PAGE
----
Brand transparency key to reaching consumers: study

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A new study commissioned by the CASSIES shows that Canadian consumers are seeking more open and candid relationships with their favourite brands.

According to the AdFX Report, which was conducted by Angus Reid, 78% of Canadians want the future of advertising to be completely transparent. Additionally, the study shows that there’s a potential sales payoff for brands that are more open, as 63% of consumers say they feel more loyalty to brands that are willing to bare it all.

Jani Yates, president, Institute of Communication Agencies (pictured), cites McDonald’s’ recent “Our Food. Your Questions” campaign as a good example of a brand getting ahead of the curve and acknowledging the need to address consumers’ concerns about its products.

“We are entering a communications era where consumers are developing a vested interest in their favourite brand’s activities. Today the consumer-brand relationship is developing a dynamic of give and take,” she said in a statement.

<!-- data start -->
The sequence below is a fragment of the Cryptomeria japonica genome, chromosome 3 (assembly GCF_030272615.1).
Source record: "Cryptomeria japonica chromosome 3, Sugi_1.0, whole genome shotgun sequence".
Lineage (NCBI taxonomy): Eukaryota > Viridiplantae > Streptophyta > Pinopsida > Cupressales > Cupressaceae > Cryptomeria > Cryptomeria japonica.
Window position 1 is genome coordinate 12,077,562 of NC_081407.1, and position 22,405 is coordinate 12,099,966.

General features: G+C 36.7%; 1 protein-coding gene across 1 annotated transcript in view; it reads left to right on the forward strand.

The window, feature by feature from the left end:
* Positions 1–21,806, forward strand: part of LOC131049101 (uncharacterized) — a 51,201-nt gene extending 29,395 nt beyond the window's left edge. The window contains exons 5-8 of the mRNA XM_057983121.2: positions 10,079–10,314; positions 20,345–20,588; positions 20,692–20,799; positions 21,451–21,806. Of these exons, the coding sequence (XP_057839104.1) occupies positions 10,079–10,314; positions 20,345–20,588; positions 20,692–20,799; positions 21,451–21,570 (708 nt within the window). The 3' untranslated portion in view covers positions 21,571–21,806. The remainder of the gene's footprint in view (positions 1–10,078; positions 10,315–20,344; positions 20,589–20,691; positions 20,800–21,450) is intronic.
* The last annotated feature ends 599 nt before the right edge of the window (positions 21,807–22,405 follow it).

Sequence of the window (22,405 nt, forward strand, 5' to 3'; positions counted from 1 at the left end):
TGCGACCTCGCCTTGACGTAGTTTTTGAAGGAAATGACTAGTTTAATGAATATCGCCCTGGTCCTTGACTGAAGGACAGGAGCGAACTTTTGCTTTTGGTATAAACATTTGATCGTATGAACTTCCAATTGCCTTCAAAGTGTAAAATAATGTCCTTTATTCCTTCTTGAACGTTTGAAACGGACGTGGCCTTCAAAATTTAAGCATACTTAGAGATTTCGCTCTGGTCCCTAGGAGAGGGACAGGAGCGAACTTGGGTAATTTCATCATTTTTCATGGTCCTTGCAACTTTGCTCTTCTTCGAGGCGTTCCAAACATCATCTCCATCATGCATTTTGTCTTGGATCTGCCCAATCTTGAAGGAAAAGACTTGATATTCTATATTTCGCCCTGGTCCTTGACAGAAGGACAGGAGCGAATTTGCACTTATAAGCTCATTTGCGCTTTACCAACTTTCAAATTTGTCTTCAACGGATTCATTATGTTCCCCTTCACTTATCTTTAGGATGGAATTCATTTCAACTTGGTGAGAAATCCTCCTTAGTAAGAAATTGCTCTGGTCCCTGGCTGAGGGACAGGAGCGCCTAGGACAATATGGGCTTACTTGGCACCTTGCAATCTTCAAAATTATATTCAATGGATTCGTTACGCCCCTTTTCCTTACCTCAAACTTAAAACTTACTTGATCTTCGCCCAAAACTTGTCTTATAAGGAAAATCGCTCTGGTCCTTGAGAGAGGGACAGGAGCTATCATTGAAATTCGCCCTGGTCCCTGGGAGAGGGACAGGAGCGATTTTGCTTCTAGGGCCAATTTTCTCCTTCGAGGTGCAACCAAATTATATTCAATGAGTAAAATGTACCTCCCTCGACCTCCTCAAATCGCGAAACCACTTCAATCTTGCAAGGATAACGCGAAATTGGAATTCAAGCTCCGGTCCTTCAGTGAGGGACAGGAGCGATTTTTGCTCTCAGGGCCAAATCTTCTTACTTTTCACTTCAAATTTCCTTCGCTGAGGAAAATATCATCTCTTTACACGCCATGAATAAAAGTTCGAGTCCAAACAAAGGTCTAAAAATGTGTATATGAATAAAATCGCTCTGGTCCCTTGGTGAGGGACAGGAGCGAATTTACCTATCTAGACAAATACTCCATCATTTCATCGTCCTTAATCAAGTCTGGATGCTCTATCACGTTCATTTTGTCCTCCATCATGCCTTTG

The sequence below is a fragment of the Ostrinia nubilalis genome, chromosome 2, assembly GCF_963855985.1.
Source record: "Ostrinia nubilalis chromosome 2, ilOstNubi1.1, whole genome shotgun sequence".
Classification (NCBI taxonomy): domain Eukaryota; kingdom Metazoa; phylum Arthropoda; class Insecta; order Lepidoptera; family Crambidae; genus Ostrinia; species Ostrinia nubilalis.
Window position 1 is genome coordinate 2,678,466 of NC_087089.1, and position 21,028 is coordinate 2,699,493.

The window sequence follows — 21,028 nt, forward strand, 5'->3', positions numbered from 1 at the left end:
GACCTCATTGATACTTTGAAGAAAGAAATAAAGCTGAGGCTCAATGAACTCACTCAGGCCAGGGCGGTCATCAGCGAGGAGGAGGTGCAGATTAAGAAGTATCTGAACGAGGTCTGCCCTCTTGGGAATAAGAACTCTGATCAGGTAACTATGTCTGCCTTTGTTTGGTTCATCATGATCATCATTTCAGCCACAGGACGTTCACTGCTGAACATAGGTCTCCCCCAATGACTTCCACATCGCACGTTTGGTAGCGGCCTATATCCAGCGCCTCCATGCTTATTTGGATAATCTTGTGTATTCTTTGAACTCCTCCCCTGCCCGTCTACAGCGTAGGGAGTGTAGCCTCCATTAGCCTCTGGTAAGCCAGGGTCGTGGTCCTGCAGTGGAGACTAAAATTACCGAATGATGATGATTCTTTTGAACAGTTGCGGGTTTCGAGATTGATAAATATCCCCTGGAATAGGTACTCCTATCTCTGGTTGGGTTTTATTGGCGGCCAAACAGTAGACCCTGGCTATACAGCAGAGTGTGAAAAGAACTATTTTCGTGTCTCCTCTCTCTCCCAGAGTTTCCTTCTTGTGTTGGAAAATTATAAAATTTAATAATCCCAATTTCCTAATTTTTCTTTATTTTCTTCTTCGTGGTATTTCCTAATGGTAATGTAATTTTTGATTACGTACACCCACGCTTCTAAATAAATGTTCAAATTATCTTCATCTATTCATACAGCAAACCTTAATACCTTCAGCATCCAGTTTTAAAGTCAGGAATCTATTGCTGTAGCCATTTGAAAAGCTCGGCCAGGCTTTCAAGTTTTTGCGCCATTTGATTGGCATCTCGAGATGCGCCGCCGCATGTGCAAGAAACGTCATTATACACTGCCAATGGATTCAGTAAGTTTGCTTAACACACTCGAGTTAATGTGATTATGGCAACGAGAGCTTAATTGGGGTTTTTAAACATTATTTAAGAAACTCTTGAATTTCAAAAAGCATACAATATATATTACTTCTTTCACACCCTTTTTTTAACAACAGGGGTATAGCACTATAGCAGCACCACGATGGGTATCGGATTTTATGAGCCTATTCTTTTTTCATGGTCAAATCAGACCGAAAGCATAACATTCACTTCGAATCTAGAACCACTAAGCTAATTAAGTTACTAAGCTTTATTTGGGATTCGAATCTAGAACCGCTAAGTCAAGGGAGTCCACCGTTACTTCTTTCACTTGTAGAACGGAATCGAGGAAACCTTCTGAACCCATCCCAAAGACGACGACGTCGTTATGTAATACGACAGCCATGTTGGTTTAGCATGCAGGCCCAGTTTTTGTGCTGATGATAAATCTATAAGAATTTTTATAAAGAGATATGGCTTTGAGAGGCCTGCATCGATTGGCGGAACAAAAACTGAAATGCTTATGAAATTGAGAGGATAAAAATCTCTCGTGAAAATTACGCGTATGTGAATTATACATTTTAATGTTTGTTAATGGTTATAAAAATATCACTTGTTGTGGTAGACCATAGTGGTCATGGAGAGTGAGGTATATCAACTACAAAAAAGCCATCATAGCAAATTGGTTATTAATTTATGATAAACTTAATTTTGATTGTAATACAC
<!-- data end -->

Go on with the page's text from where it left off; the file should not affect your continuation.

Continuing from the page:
According to the study, the brand-consumer relationship is strongest among the 18 to 34 demo, where 22% said they felt guilt for “cheating” on their favourite brands with a competitor, compared to only 11% of those aged 35 and above.

Yates says that this is because younger consumers have been brought up with brands in an environment where tools such as social media have opened up two-way communication between them.

The study also offers insight on how brands can use advertising to further build consumer loyalty, and suggests relying on star power isn’t always the most effective route to a successful campaign.

“The consumer is as much a part of the brand. They don’t need to have someone endorse something. They feel that they have enough confidence to endorse it themselves,” says Yates.

Indeed, 77% of Canadians say creative marketing is more impactful than star power, while 61% say advertising that channels integral elements of Canadian culture appeals to them and makes them feel more patriotic.

Yates points to Molson’s “I am Canadian” spot from 2001 as a good example of a campaign that used creative advertising and appealed to consumers’ sense of patriotism.

Indeed, the study shows that creative advertising can become as much a part of culture as other media. Smarties’ famous “When you eat your Smarties, do you eat the red ones last?” jingle, for instance, debuted in 1967, but is still remember by 82% of Canadians.

Yates says that, going forward, advertisers will need to begin channeling this type of creativity into campaigns that emphasize honesty and authenticity if they hope to continue building deeper relationships with consumers.

 

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